Together, they went to Jake Hay's blacksmith shop, where they fashioned
at the forge a crude but efficient appliance.  With this rough
instrument, and without the aid of anesthetics, they suceeded in saving
the life of one of the twins and the suffering mother.  The child grew
to manhood and was in (1924) a resident of the island.  The mother lived
for many years after her awful experience.  Sometimes Doctor Townsend of
North Bass would make a visit and remain a few days or weeks at the
island if need be.  He was somtimes sent for, but many of the island
people preferred Doctor Gawn of Sandusky.  Miss Doctor Jane Spalding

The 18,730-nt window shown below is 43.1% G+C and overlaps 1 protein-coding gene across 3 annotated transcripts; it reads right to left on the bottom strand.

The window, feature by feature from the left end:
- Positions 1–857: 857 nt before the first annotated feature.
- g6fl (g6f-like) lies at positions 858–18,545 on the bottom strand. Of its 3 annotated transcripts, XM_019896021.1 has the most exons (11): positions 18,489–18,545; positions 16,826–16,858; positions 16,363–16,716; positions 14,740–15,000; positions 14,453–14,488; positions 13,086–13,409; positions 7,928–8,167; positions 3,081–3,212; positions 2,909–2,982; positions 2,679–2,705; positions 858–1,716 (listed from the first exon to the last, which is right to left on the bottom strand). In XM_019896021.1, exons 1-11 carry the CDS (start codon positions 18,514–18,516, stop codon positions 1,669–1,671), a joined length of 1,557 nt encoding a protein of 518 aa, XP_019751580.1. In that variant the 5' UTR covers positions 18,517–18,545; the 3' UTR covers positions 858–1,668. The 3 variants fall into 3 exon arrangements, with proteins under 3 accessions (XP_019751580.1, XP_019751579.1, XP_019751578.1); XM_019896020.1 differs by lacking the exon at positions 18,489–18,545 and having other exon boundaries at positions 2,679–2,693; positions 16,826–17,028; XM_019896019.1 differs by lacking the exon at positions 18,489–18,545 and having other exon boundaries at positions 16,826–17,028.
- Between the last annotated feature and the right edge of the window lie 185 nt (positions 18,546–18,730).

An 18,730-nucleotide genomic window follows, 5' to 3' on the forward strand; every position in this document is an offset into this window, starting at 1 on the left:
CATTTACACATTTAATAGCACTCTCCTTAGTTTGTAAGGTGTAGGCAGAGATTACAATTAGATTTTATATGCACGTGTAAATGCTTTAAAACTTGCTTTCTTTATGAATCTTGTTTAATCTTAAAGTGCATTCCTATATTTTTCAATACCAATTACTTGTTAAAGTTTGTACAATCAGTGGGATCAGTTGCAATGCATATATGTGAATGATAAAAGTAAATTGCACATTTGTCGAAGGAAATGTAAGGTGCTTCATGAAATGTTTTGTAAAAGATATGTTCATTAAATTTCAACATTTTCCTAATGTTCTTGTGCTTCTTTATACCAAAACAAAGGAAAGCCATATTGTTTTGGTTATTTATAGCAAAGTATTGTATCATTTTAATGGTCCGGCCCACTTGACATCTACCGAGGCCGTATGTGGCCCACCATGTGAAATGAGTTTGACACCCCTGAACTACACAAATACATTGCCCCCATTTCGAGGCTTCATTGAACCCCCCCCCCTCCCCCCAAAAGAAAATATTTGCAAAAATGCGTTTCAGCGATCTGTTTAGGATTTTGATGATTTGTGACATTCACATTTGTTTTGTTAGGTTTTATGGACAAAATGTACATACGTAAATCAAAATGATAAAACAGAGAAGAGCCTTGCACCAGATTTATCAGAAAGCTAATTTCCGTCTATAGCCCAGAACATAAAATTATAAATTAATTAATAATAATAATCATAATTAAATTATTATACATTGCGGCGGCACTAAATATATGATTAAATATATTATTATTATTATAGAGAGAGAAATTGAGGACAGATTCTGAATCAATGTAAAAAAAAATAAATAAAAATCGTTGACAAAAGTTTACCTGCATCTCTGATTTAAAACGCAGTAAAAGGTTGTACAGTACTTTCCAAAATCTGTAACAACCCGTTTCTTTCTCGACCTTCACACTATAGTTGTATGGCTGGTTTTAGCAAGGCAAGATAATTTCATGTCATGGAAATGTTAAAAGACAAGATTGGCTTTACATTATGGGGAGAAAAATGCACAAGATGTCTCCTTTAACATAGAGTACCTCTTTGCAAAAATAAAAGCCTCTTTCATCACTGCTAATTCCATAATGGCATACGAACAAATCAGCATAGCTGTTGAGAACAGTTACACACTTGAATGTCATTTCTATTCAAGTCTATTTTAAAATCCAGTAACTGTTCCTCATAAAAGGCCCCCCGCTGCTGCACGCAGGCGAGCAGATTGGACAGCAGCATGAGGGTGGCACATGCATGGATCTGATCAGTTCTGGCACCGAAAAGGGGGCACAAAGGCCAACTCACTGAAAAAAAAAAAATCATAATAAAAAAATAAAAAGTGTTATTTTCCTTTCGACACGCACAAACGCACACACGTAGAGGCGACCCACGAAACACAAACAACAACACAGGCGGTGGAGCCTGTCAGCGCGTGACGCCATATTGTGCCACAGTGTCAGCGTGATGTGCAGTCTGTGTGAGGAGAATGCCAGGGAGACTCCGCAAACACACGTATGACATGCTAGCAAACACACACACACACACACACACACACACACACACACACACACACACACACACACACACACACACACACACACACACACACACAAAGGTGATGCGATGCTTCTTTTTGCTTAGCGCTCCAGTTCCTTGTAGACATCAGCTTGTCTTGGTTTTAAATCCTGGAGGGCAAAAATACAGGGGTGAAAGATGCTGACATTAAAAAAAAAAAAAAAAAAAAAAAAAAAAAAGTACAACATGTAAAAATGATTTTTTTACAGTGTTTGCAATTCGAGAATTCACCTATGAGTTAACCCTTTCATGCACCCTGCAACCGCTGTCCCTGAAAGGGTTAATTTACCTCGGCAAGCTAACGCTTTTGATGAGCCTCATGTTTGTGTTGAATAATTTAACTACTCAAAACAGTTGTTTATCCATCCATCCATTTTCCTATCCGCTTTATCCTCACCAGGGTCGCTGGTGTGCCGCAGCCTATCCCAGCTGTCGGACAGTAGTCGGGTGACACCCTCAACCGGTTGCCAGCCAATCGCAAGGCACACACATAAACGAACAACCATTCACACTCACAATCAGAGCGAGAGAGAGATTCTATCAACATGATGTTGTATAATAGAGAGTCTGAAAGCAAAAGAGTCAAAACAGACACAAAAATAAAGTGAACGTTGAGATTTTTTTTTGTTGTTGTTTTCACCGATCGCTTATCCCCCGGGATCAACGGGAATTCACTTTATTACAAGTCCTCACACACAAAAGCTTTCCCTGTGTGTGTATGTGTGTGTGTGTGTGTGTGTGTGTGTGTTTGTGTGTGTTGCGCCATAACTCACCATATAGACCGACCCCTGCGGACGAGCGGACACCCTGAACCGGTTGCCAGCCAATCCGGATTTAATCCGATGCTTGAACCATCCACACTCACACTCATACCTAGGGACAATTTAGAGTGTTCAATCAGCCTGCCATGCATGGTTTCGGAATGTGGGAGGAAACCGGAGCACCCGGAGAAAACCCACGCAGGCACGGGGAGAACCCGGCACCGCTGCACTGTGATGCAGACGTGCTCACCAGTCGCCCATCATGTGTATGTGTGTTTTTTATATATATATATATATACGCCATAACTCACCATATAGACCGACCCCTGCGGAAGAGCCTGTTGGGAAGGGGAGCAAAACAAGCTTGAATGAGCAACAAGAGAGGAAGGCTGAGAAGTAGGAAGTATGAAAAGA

went to the island in 1867 and was its first resident doctor, yet Doctor
Gawn was called upon by some who had no faith in women doctors.  Mr.
Jerry Dean's diary records states that on February 6th,1871. Oscar Dean
and Uri Ward started for Sandusky to get Doctor Gawn.  They left at
three in the afternoon and returned at about eleven at night, having
been eight hours in making the round trip of about twenty miles.  They
undoubtedly went in Mr. Oscar Dean's mailboat, for the ice had been
swept away on January 29th.  They probably rowed or sailed to Marblehead
and walked on the ice across the bay to Sandusky. Within five hours
after the doctor's arrival, an eight and a half pound boy was born in
Mr. Dan Huntington's house.  It is not recorded whether the doctor was
taken back to Sandusky on February 7th, but if he did not go that day,
he had to remain five days, for the record shows that no one crossed